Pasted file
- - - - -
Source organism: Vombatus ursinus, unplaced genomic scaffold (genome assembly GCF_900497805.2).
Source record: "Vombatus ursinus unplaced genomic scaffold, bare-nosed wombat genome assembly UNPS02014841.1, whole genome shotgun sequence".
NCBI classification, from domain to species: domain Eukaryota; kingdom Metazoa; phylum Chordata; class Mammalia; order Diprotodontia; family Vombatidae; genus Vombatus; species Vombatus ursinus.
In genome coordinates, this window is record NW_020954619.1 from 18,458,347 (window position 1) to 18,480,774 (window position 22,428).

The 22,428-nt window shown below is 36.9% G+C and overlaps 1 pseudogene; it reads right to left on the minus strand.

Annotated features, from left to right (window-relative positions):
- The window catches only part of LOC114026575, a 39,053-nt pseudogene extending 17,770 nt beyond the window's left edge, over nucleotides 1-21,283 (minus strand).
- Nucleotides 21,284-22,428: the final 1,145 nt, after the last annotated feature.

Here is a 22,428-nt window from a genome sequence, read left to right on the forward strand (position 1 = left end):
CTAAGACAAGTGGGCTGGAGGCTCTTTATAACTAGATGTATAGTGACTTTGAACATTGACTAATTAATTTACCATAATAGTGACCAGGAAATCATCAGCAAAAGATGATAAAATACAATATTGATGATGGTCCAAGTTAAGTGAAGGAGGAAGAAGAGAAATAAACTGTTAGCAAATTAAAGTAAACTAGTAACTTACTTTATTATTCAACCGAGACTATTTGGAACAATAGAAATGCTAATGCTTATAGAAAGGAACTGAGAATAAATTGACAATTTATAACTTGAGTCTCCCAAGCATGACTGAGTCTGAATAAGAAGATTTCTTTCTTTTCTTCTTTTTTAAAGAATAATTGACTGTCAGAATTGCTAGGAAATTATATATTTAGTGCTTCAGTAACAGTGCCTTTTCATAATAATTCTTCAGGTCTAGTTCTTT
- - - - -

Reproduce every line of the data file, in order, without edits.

Source organism: Vombatus ursinus, unplaced genomic scaffold (genome assembly GCF_900497805.2).
Source record: "Vombatus ursinus unplaced genomic scaffold, bare-nosed wombat genome assembly UNPS02014841.1, whole genome shotgun sequence".
NCBI classification, from domain to species: domain Eukaryota; kingdom Metazoa; phylum Chordata; class Mammalia; order Diprotodontia; family Vombatidae; genus Vombatus; species Vombatus ursinus.
In genome coordinates, this window is record NW_020954619.1 from 18,458,347 (window position 1) to 18,480,774 (window position 22,428).

The 22,428-nt window shown below is 36.9% G+C and overlaps 1 pseudogene; it reads right to left on the minus strand.

Annotated features, from left to right (window-relative positions):
- The window catches only part of LOC114026575, a 39,053-nt pseudogene extending 17,770 nt beyond the window's left edge, over nucleotides 1-21,283 (minus strand).
- Nucleotides 21,284-22,428: the final 1,145 nt, after the last annotated feature.

Here is a 22,428-nt window from a genome sequence, read left to right on the forward strand (position 1 = left end):
CTAAGACAAGTGGGCTGGAGGCTCTTTATAACTAGATGTATAGTGACTTTGAACATTGACTAATTAATTTACCATAATAGTGACCAGGAAATCATCAGCAAAAGATGATAAAATACAATATTGATGATGGTCCAAGTTAAGTGAAGGAGGAAGAAGAGAAATAAACTGTTAGCAAATTAAAGTAAACTAGTAACTTACTTTATTATTCAACCGAGACTATTTGGAACAATAGAAATGCTAATGCTTATAGAAAGGAACTGAGAATAAATTGACAATTTATAACTTGAGTCTCCCAAGCATGACTGAGTCTGAATAAGAAGATTTCTTTCTTTTCTTCTTTTTTAAAGAATAATTGACTGTCAGAATTGCTAGGAAATTATATATTTAGTGCTTCAGTAACAGTGCCTTTTCATAATAATTCTTCAGGTCTAGTTCTTT